Here’s hoping that you took your middle school math teacher seriously when hei told you “listen, kids, trigonometry matters” and “mark my words you WILL use trig in real life someday” in the face of the some of the more willfully ignorant kids in class, like chuckling Chuckie and his churlishly spear-chucking chums.
Of course, Mr. Lemieux was right : if you want to design your own customii furniture, such as approximately-trapezoidal-but-ultimately-pentagonal glass table tops for your new office, you’d better know your way around a triangle. Exempli gratia :
The above was the first draft, which was all well and good in theory, except in theory there’s no difference between theory and practice ; but in practice there is. So it was that right before we made the cut, we rather sensibly measured twice, checked our assumptions regarding the size of the petite room as well as the squareness and flatness of the walls, all of which revealed that we didn’t quite have 300cm along the east wall after all. And as much as I wanted certain lines to line up certain ways, there was no practicable way to wedge this ideal layer between the glass cutters and my office’s physical constraints, at least not if I was to maintain a respect for Euclidian space and my equally important desired table depth.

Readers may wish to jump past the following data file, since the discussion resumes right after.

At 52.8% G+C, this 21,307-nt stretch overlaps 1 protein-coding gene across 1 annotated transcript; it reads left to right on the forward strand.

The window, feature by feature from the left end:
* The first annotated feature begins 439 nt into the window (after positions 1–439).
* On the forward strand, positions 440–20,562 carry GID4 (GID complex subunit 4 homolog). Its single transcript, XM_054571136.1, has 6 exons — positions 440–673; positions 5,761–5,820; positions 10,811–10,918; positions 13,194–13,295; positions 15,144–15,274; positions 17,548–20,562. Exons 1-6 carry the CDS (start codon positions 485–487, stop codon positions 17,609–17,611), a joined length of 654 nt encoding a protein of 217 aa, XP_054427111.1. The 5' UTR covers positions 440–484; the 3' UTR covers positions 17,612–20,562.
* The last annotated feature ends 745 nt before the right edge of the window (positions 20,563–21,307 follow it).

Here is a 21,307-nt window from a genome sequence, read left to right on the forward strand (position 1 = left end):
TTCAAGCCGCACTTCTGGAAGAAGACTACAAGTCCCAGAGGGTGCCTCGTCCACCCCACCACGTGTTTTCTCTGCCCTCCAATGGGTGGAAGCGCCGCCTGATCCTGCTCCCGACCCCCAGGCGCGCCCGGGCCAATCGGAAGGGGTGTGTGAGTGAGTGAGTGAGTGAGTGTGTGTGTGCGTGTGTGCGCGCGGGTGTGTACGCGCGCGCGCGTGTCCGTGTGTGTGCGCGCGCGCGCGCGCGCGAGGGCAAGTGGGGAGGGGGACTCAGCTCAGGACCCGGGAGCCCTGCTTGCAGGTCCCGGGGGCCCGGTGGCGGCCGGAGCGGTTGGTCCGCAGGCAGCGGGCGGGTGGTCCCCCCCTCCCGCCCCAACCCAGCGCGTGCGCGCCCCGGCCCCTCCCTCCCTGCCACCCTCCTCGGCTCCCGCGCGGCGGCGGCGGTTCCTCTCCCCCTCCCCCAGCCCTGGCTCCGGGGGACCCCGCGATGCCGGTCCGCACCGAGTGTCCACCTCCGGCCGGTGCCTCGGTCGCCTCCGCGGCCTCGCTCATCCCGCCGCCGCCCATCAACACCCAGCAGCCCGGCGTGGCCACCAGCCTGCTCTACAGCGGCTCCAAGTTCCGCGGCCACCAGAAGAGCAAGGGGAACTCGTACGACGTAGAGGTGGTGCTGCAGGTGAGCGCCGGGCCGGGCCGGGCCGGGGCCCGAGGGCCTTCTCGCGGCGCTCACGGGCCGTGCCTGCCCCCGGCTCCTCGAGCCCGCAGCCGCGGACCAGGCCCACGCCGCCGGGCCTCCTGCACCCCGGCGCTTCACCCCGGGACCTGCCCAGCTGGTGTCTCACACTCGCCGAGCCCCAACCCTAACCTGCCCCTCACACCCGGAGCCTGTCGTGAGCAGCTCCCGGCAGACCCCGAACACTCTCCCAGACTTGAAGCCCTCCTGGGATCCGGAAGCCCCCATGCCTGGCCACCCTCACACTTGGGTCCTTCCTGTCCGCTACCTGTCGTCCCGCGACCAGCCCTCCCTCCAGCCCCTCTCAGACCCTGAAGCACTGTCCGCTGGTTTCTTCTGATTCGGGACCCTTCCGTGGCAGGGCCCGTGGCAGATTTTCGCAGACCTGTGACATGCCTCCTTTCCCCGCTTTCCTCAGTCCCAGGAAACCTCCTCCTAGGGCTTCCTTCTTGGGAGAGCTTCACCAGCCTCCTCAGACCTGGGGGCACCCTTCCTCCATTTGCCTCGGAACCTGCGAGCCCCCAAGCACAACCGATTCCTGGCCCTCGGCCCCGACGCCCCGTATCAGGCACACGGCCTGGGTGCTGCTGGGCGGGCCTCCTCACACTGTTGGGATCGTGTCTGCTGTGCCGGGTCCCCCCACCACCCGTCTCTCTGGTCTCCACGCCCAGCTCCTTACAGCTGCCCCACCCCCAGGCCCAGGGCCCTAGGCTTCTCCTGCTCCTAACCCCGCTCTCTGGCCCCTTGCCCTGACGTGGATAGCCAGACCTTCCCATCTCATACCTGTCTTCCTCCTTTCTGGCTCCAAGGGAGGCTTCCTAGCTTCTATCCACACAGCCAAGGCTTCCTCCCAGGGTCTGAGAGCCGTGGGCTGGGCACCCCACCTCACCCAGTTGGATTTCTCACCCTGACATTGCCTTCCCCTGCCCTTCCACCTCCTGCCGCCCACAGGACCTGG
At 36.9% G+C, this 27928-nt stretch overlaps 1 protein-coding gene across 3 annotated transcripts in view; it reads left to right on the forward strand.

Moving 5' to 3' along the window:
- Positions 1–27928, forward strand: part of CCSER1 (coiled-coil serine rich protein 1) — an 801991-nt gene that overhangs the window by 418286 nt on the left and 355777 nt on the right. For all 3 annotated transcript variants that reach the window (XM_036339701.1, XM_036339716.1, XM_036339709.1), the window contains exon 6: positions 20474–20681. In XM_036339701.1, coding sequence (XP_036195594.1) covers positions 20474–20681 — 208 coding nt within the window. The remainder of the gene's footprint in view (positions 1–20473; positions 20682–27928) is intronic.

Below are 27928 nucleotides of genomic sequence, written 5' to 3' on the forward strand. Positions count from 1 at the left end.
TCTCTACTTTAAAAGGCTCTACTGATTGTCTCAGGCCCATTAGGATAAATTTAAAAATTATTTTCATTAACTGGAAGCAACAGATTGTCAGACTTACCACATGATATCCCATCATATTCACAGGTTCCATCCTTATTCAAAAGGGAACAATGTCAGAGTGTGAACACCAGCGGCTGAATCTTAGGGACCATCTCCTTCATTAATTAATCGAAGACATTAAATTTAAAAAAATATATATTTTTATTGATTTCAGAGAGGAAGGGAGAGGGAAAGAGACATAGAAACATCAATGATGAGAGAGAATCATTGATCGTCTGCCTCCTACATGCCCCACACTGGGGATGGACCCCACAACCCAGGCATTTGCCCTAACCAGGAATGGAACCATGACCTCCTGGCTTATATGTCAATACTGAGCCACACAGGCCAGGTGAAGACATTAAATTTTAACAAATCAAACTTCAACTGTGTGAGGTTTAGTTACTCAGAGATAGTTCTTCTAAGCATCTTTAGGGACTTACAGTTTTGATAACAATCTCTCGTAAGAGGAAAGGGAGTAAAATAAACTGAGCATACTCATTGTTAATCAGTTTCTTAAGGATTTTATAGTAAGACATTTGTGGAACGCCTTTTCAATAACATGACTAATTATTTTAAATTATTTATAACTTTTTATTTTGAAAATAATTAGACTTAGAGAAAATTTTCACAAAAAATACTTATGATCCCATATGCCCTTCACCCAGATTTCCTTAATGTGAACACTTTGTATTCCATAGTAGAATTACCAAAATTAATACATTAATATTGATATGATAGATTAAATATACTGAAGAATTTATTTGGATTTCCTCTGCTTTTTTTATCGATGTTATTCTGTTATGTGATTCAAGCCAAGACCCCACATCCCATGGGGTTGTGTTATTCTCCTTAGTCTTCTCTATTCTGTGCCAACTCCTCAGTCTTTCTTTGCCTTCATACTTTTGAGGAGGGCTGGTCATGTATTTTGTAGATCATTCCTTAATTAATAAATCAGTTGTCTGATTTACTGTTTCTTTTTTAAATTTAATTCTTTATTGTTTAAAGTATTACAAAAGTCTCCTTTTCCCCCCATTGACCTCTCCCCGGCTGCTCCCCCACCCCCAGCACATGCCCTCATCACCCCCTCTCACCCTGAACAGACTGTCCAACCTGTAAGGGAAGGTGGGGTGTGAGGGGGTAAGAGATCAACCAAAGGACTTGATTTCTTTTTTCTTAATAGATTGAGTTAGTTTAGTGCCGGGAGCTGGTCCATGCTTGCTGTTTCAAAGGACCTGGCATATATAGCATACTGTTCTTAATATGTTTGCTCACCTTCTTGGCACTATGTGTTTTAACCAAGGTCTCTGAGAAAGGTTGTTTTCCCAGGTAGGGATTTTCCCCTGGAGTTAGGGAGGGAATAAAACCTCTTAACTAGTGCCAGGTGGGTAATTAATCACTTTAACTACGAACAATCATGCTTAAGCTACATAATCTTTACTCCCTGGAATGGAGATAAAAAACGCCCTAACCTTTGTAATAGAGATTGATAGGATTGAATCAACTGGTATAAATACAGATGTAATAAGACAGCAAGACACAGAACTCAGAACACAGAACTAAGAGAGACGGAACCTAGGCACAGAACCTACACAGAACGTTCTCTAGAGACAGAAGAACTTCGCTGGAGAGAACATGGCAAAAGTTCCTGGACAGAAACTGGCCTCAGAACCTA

Next came the grid paper for scaled analysis.
Before the final drawings were submitted to the glass cutters.
Et la piece de resistance : le produit final!
The only question remaining is : do you see an “L” or a “V” ?
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